The Affordable Care Act is “a major reason why we’ve seen 50,000 fewer preventable patient deaths in hospitals.”
— President Obama, remarks on the fifth anniversary of the Affordable Care Act, March 25, 2015
This number jumped out at us during the president’s recent speech hailing his health-care law. Could 50,000 people have not died in hospitals because of the Affordable Care Act?
That seemed rather extraordinary, even given the size of the United States.
We’ve spent time digging around on this issue, and here are the results of our inquiry. It turns out that preventing hospital-related deaths is one of the least controversial aspects of the much-attacked law.
The 50,000 number is derived from a study, released on Dec. 2, 2014, by the Agency for Healthcare Research and Quality, an arm of the Department of Health and Human Services.
The study looked at the impact of the Partnership for Patients, a $460 million program funded by the health law that ties together 3,800 hospitals in 27 “health engagement” networks, with the goal of reducing 10 categories of “patient harms,” such as adverse drug events, pressure ulcers and catheter-associated urinary tract infections. The networks collaborate to identify possible solutions to common problems and then circulate those ideas among the various hospitals, with the goal of reducing preventable hospital-acquired conditions (HACs) by 40 percent and 30-day hospital readmissions by 20 percent.
The study admits that “the precise causes of the decline in patient harm are not fully understood,” but it notes that “the increase in safety has occurred during a period of concerted attention by hospitals throughout the country to reduce adverse events” though programs such as the Partnership for Patients. So a key question is whether the impact is coincidental or the result of the ACA.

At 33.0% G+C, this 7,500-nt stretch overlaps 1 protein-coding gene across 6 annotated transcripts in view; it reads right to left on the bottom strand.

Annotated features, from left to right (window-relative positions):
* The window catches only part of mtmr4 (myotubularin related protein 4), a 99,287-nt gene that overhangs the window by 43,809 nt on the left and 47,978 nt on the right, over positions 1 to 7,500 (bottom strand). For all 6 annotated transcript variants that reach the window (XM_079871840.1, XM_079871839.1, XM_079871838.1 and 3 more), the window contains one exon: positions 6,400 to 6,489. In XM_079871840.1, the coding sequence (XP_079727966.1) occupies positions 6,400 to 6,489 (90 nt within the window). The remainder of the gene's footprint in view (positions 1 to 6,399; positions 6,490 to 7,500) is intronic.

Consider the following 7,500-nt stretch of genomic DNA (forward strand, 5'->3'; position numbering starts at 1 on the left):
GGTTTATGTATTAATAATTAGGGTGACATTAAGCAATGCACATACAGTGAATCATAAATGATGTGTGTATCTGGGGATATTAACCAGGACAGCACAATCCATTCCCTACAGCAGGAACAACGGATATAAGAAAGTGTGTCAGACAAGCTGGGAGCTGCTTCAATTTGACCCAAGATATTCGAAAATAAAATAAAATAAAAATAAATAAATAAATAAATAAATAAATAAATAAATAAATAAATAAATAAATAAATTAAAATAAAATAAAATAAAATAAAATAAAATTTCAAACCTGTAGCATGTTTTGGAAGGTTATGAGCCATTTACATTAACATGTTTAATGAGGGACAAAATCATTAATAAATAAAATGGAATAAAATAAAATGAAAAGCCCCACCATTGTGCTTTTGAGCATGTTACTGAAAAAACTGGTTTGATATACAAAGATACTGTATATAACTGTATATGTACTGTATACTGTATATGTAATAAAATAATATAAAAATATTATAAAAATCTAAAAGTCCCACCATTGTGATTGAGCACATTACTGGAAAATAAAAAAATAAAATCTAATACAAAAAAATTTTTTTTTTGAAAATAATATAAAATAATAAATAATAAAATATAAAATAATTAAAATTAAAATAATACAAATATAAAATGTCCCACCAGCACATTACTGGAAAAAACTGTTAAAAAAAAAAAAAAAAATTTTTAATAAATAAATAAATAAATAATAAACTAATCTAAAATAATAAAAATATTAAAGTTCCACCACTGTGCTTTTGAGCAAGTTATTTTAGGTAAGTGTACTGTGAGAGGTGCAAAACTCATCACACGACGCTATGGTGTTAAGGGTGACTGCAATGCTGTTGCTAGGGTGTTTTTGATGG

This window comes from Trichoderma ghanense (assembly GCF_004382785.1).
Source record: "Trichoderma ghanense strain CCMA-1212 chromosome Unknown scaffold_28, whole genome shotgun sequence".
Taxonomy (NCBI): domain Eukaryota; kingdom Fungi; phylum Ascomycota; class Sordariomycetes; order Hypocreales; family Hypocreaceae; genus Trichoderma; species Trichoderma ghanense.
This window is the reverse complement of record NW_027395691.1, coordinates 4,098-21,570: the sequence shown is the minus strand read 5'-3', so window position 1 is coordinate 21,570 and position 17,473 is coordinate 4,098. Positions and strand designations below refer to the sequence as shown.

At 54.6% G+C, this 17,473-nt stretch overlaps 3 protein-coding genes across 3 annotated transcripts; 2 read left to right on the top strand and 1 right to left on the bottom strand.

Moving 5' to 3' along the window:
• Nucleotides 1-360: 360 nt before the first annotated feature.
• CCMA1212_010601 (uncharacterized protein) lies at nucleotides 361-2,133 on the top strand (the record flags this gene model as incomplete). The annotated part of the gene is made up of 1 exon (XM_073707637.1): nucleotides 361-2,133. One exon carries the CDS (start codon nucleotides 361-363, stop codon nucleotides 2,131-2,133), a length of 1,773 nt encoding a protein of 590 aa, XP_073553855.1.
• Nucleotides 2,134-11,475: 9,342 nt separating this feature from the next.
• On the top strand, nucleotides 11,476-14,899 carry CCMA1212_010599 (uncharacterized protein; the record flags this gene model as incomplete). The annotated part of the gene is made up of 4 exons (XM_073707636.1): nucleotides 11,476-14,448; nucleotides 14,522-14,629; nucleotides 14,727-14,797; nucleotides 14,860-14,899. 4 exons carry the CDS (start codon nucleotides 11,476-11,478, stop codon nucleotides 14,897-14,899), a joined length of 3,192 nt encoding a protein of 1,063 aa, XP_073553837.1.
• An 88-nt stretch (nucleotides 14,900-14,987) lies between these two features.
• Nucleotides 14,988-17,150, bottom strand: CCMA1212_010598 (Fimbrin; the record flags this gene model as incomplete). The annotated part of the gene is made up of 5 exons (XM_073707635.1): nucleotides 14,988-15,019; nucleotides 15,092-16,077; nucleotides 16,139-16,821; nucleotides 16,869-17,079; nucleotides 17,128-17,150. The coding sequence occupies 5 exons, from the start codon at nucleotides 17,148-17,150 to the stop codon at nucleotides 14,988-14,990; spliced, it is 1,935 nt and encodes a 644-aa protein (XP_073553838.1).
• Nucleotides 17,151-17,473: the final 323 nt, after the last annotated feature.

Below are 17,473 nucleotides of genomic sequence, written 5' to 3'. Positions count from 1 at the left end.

The study looked at the impact of the program from 2010 to 2013, so the 50,000 figure is a three-year number. But it is also an estimate, and we are always wary of estimates; the 2013 numbers are still considered interim. But the data set for the estimate is also rather rich.
Largely relying on more than 30,000 medical records, the study looked at how many fewer patient-related problems had taken place in hospitals — the study calculated 1.3 million fewer incidents over three years — and then used that to determine how many lives might have been saved. In general, the researchers used mortality estimates from other research.
For instance, pressure ulcers, which result from a lack of blood flow to the skin because of sustained pressure, are estimated to result in 72 additional deaths per 1,000; meanwhile, adverse drug events result in an additional 20 deaths per 1,000. Higher costs are involved, too, with estimates of $17,000 for each pressure ulcer and $5,000 for drug events. So overall the study estimates that $12 billion in health-care costs were saved in addition to the 50,000 lives.
We have focused on these two categories because it turns out pressure ulcers and adverse drug events are responsible for nearly 65 percent of the reduction in estimated deaths — 20,727 fewer deaths from pressure ulcers and 11,540 from adverse drug events. So can we draw a straight line from the Affordable Care Act to those saved lives? Administration officials argue that is correct.
In the case of adverse drug events, doctors concluded that most emergency hospitalizations of elderly patients for drug events stemmed from a handful of commonly used medications such as warfarin (a blood thinner) and insulin — and few actually resulted from high-risk medications. So under the ACA’s Partnership for Patients, greater scrutiny of supposedly low-risk drugs and better patient management were implemented in hospitals.